The other possibility, of course, is teaching abroad. I’ve been lucky enough to go on teaching assignments in Belarus, Greece, Hong Kong, Kenya, Russia, Switzerland and Turkey, and it’s a great way to see the world. The clients can sometimes be a little bit difficult, and the children can sometimes behave like spoiled brats (!), but staying with a great client in a sunny getaway overseas can be a wonderful experience. The only reason I don’t apply for more foreign postings is that I don’t want to let down my existing clients – going away for three weeks just before the 11+ exams in January would NOT go down well!

When will the lessons take place?

If you’re teaching children, lessons will usually be in the after-school slot between 1600 and 2000 or at weekends. That does limit the amount of hours you can teach, but it’s up to you how much you want to work. I used to work seven days a week, but I eventually gave myself a day off and then another, so I now work Sundays to Thursdays with Friday and Saturday off. During the holidays, you lose a lot of regular clients when they disappear to the Maldives or somewhere for six weeks (!), but others might ask for an intensive sequence of lessons to take advantage of the extra time available, and there’s obviously a greater chance of a foreign assignment. All that means that the work is very seasonal, so you should expect your earnings to go up and down a bit and plan your finances accordingly.

What should I do during the lesson?

I generally teach from past papers, so I ask pupils to do a past paper for their homework and then mark it during the following lesson. ‘Marking’ means marking the questions, obviously, but it also means ‘filling in the gaps’ in the pupil’s knowledge. If he or she is obviously struggling with something, it’s worth spending a few minutes explaining the topic and asking a few practice questions. I’ve written a few articles on common problem areas in English and Maths, such as commas and negative numbers, so I often go through one of those and ask the pupil’s parents to print it out and put it in a binder. After a few weeks, that collection of notes gradually turns into a ready-made revision guide for the exams.

If the parents want you to work on specific topics, that’s also possible. For example, one mother wanted to help her son with ratios, so she printed out dozens of past papers and circled the ratio questions for him to do. He soon got the knack!

I approach English in a slightly different way to begin with. There are two types of question in the 11+, comprehensions and creative writing, so I generally spend the first lesson teaching pupils how to do one of those. I go through my article on the subject online and then ask them to answer a practice question by following the procedure I’ve outlined. They usually finish it off for their homework. After a few weeks of stories or comprehensions, I’ll switch to the other topic and do the same with that. I also ask pupils to write down any new words or words they get wrong in a vocabulary book because building vocabulary is very important for any type of English exam (and also for Verbal Reasoning). I ask them to fold the pages over in the middle so that they can put the words on the left and the meanings on the right (if necessary). Every few weeks, I can then give them a spelling test. If they can spell the words correctly and tell me what they mean, they can tick them off in their vocab book. Once they’ve ticked off a whole page of words, they can tick that off, too! I usually try to reinforce the learning of words by asking pupils to tell me a story using as many words as possible from their spelling test. It can be a familiar fairy story or something they make up, but it just helps to move the words from the ‘passive’ memory to the ‘active memory’, meaning that they actually know how to use them themselves rather than just understand them when they see them on the page.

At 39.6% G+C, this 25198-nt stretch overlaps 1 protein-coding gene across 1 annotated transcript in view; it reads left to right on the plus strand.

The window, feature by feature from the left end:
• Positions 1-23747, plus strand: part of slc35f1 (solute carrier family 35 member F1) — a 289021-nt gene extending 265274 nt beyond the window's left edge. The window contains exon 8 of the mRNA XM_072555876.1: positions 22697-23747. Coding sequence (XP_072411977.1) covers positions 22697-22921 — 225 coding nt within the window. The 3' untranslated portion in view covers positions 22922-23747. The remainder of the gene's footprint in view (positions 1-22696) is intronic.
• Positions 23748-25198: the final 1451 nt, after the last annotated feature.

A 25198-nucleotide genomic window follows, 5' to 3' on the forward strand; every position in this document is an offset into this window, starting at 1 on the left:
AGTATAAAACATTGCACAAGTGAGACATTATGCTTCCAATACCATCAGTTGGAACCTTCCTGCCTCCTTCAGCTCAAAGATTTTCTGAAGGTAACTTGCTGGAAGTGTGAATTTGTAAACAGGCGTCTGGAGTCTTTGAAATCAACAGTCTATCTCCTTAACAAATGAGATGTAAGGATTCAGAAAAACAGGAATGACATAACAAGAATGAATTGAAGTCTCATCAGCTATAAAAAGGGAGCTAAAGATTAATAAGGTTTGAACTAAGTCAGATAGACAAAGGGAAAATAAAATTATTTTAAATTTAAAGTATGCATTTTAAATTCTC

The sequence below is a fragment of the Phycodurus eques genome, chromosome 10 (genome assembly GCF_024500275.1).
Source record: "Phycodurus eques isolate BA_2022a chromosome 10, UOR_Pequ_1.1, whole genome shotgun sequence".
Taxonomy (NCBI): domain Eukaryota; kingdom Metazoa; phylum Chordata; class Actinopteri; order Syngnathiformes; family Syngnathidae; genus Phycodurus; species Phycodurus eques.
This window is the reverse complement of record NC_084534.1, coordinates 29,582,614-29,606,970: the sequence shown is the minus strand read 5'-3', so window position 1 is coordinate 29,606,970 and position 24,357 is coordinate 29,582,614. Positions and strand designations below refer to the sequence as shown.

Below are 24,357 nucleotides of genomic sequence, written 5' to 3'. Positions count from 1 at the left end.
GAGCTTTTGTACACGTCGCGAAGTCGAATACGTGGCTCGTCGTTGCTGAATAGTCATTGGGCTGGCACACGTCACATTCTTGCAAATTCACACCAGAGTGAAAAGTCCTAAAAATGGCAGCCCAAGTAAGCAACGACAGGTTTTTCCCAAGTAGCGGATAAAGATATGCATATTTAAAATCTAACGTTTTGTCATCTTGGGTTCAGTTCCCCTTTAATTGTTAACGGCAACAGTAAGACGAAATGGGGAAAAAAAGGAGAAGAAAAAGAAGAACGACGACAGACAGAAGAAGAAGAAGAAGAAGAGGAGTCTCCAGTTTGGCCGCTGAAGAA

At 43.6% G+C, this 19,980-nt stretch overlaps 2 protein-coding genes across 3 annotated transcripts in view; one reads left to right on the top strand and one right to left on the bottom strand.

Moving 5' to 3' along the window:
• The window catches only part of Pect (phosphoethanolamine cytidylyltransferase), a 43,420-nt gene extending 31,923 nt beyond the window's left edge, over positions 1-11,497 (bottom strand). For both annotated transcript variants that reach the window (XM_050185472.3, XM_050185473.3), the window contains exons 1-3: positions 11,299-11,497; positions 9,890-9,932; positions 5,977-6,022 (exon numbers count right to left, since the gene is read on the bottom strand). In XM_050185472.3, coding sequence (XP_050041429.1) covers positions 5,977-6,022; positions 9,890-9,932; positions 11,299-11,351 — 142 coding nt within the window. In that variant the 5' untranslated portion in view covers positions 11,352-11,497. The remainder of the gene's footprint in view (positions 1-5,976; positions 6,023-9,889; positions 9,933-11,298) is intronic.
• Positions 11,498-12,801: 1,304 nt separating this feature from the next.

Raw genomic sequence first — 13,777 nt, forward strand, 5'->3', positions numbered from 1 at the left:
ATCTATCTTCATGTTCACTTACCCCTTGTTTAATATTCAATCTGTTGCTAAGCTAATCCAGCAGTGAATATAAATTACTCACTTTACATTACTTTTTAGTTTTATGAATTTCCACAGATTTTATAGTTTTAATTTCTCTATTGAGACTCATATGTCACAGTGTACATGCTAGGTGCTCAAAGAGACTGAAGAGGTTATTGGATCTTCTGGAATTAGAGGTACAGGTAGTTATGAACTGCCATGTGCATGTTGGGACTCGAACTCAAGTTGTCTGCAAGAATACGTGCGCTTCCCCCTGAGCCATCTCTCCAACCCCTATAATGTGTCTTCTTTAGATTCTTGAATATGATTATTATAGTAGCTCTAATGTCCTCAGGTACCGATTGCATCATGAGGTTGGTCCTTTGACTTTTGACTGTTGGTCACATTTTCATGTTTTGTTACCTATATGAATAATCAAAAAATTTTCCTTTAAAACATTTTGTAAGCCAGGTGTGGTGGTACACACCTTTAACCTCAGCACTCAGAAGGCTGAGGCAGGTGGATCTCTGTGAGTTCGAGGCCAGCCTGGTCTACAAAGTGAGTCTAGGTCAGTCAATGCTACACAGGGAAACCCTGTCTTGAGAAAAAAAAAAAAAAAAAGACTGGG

What homework should I set?

Most children who have private lessons have pretty busy schedules, so I don’t want to overburden them. I generally set one exercise that takes around 30-45 minutes. That might be a Maths paper or an English comprehension or story, but it obviously depends on the subject and the level. Just make sure that the student writes down what needs to be done – a lot of them forget! You should also make a note in your diary yourself, just so that you can check at the start of the next lesson if the work has been done.

What feedback should I give the parents?

I generally have a quick chat with the mother or father (or nanny) after the lesson to report on what we did during the lesson, what problems the child had and what homework I’ve set. This is also a good time to make any changes to the schedule, for instance if the family goes on holiday. If that’s not possible, I’ll email the client with a ‘lesson report’. Some agencies such as Bonas MacFarlane make this a part of their timesheet system.

How much will I get paid?